Precarious Future

Editorial

Despite the attempts at reassuring the population by the government, with the Prime Minister in the fore asserting that he is firmly in control and publicly displaying optimism, it is difficult for people to be convinced that all is well and they need not fear for the economy. Recently, if we were to take a grassroots example, even for a minor post as salesperson in a shop in Quatre Bornes, there were 78 applications, some from as far as Balaclava and Grand Bay. For a job which normally interests the younger age group, there were several middle aged applicants.

More worrying signs are compounded by the latest disbursement that the Mauritius Investment Company has made, namely Rs 3.1 bn to the Sun Resorts group, following upon the Rs 1 bn allocated to the Lux chain. There have been repeated signals sent to the authorities by various stakeholders regarding the conditionalities about these grants but information has not been as forthcoming as would have been wished by the public. It is therefore completely in the dark about the exact conditions attached to the disbursement of such colossal sums of taxpayer money, and some troubling concerns are raised.

The hotel & tourism industry is supposed to be in debt to the tune of Rs 70 bn. If dividends have continued to be paid to shareholders it means that profits were being generated, and to be fair no business can operate without profits. However, it is also known that these big groups have been diversifying both locally and abroad in several other lucrative sectors such as energy and real estate. Normal business practice would involve building reserves out of profit that would come in handy for hard times such as we are going through currently, and this does not seem to have been done. Hence the recourse to bank loans for renovation upon renovation that keeps the flow within networked conglomerates belonging to the same circle. And then run to or put pressure on government to bail out.

How long and how often will this game go on with taxpayer money? One can couch this fact in all manner of complicated semantics but the plain fact that cannot be changed is that it is public money that is being handed out without any transparency or accountability, let alone the country undergoing in the process a real democratization of the economy as had been envisaged by the former Labour government, a missed opportunity to redress historical imbalance which this government could have pressed for given its overwhelming mandate.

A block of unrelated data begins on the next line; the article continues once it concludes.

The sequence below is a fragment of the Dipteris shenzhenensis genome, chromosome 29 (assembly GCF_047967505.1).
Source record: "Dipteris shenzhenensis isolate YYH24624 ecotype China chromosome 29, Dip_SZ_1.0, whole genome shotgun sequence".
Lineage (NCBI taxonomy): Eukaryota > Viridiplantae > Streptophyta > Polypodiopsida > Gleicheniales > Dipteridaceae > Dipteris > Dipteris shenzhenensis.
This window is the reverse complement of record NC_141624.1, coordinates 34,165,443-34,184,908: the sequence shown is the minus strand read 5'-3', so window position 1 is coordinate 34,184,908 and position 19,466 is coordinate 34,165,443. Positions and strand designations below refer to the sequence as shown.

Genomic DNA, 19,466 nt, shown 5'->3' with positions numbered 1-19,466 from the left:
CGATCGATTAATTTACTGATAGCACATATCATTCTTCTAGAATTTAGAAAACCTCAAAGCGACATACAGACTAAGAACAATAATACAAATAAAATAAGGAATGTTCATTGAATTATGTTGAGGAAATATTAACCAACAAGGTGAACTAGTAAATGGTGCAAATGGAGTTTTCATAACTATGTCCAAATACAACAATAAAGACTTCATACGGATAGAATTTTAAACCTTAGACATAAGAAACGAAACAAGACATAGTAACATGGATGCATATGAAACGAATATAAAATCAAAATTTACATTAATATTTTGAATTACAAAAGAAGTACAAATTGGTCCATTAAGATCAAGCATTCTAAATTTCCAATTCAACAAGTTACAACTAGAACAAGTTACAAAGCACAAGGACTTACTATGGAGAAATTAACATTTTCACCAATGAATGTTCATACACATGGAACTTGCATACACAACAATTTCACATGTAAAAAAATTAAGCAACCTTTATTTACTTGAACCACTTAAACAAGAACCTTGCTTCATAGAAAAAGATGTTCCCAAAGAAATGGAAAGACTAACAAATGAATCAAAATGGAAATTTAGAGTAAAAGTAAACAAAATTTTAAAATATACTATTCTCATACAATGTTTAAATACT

* * *

On the other hand, nothing much has been heard about the MIC packages from the alliance in the making of the three opposition parties – the Labour Party (LP), MMM and PMSD, nor on another core issue, the energy sector – so busy are they working out the modalities of their ‘entente’ due to morph into an alliance, as earnestly wished for by the MMM leader. They have again met, as announced earlier, and clearly they must have agreed on some common ground regarding a number of issues such as the leadership of the alliance, allocation of tickets, constitutional and ministerial posts and so on. What’s taking place now is the management of public opinion, so crucial for rallying support from the parties’faithfuls, especially with regard to the leadership of an eventual concluded alliance. The MMM has to convince its electorate to accept the alliance with LP despite the failed ones of 2014, surely a hard sell, and vice-versa for LP. If the MMM electorate refuses it will simply abstain as it did in 2014, and as for LP electorate its alternative is to turn to MSM.

Yo-yo again.

And we have to therefore ask ourselves whether that is what the people want or need. We keep harping on the infusion of fresh and younger blood to dynamise the parties a real transformation, but keep coming up against the wall of the old guard that will neither change nor let go.

Both economically and politically, therefore, the future is hugely uncertain and precarious. It is only a mature and committed leadership that can bring about the change that is needed to put the country on course towards a sound and stable future – but nothing is visible on the horizon as yet.


* Published in print edition on 13 October 2020

Add a Comment

Your email address will not be published.